We were happy, then, when we chose a spot next to the swimming pool, which is surrounded by a four-foot high picket fence. It won’t keep the deer out if they really want to get in (they can jump up to six feet) but it does deter them and screens the garden from view (they can’t hurt what they can’t see). Similarly, squirrels and bunnies can easily pass between the pickets but the fence seems to be diverting their attention elsewhere.

Later, when we designed and built the raised beds, we kept potentially harmful animals in mind. Our planters are on the high side—almost two feet—which minimizes bending over (my aching back!) and provides comfortable seating, our main considerations. However, the extra height also elevates the plants well above ground level. Coupled with the planters’ bordering trim, which extends six inches above the soil level, there is no line of sight to nearby critters who pass by unaware. (On the other hand, if deer were to enter the pool enclosure, the planters would be at feeding trough height.)

During construction, before filling the planters with soil, we installed a layer of galvanized wire mesh. The hardware cloth forms the bottom of the planter through which water freely drains. But should a gopher or mole decide to attack our vegetable garden from underground, the mesh should prove an effective barrier.

I say “should” because it seems that our luck may be running out.

Up until recently, we had never seen signs of subterranean marauders. Sadly, though, as winter was ending and the snowpack receding, the telltale serpentine humps were revealed, the topsoil pushed up through the dormant grass. Depictions of this in old Warner Bros. cartoons is not an exaggeration. The route map of the gopher subway system was easily identifiable.

At first, the tracks were limited to the lawn areas. Eventually, though, we discovered them leading into the vicinity of the vegetable garden and then right up against the planters (I can imagine the clang as the Goofy Gophers banged their cute little heads into the wire mesh). In one or two spots, the tunnels breached the surface, where apparently the little rascals popped out to get their bearings.

Fortunately, we have not witnessed any carrots or beets disappearing into the ground, pulled from below by hungry rodents. Just in case, though, we will keep a rubber mallet near the planters so we can play an at-home version of the carnival favorite, Whac-A-Mole.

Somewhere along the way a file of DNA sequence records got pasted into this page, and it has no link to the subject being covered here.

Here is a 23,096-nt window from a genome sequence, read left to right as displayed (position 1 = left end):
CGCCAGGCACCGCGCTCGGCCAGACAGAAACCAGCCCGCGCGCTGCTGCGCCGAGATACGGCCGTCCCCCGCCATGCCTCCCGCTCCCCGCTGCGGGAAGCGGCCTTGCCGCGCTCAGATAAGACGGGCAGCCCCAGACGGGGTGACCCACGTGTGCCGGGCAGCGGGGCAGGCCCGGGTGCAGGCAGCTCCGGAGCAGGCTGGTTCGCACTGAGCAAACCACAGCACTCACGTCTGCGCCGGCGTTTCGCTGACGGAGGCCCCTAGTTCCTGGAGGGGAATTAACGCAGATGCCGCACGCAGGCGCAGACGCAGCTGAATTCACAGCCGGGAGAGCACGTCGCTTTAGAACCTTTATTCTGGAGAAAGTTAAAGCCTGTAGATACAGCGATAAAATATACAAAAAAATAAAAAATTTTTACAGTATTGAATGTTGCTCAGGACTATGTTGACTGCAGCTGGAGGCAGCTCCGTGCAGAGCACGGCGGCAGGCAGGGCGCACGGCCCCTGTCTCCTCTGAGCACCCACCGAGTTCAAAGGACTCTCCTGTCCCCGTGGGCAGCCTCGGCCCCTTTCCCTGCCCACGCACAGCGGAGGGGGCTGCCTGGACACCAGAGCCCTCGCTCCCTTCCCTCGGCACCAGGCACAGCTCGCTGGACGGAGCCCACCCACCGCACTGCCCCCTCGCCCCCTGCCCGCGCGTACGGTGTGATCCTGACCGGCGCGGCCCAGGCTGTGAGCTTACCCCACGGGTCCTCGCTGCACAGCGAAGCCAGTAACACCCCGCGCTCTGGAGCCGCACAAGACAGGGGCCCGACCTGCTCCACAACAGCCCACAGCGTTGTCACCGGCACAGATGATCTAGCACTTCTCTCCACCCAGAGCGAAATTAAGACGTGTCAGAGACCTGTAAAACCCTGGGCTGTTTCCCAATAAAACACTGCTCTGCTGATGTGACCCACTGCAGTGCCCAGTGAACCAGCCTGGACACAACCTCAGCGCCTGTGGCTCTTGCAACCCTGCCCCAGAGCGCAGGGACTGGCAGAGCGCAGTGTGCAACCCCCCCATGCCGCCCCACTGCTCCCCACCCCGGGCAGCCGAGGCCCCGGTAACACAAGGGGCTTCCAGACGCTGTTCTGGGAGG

It is the first day of fall (by some, but not all, reckonings; see June 25, 2013) and the weather shows it.  It was rainy and blustery last night, cool and damp this morning.  The frogs, apparently in denial, still swim around the pool but with grimaces on their faces.  The water is cold.  It has been too cold for me lately, too.

There are many, many cherry tomatoes on the Sungold and Black Cherry vines, most of them green.  And most of them have been falling off with each raw gust of wind.  The Sungolds in particular do not enjoy this cooler weather.  Even the tomatoes that turn the characteristic brilliant shade of yellow are about half the diameter of their peak-season counterparts.

In fact, I’m a bit worried about the Sungold vines.  They seem to be infected with some type of disease.  First the leaves, then the stems, and finally the tomatoes themselves turn a sickly shade of brown.  It is an eerie effect, not unlike the moon eclipsing the sun and casting the daytime world into a gloomy twilight.  Unfortunately, it is not a condition that is likely to pass as quickly (or at all).

Warning:  Insect photo below.

Fall returned this week, like an old friend who had been away visiting others for a few months (family in the southern hemisphere, I believe).  It is good to see the autumn come around again and bittersweet to watch as our houseguest, summer, packs up and leaves.  We had some good times these past three months but we’ll have more fun with a different crowd in the months ahead.

The changing season gives me a warm feeling, even while the weather is turning decidedly cooler.  On the one hand, a swim in the pool has almost suddenly lost its appeal (time to close it soon) and I can actually wear long trousers, having faced up to the possibility a week ago.  In the morning, I need a sweatshirt when I go out for a run.